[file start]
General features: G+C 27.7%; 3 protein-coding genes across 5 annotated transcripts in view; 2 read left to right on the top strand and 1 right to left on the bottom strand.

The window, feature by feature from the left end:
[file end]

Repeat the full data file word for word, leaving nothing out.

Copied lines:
General features: G+C 27.7%; 3 protein-coding genes across 5 annotated transcripts in view; 2 read left to right on the top strand and 1 right to left on the bottom strand.

The window, feature by feature from the left end: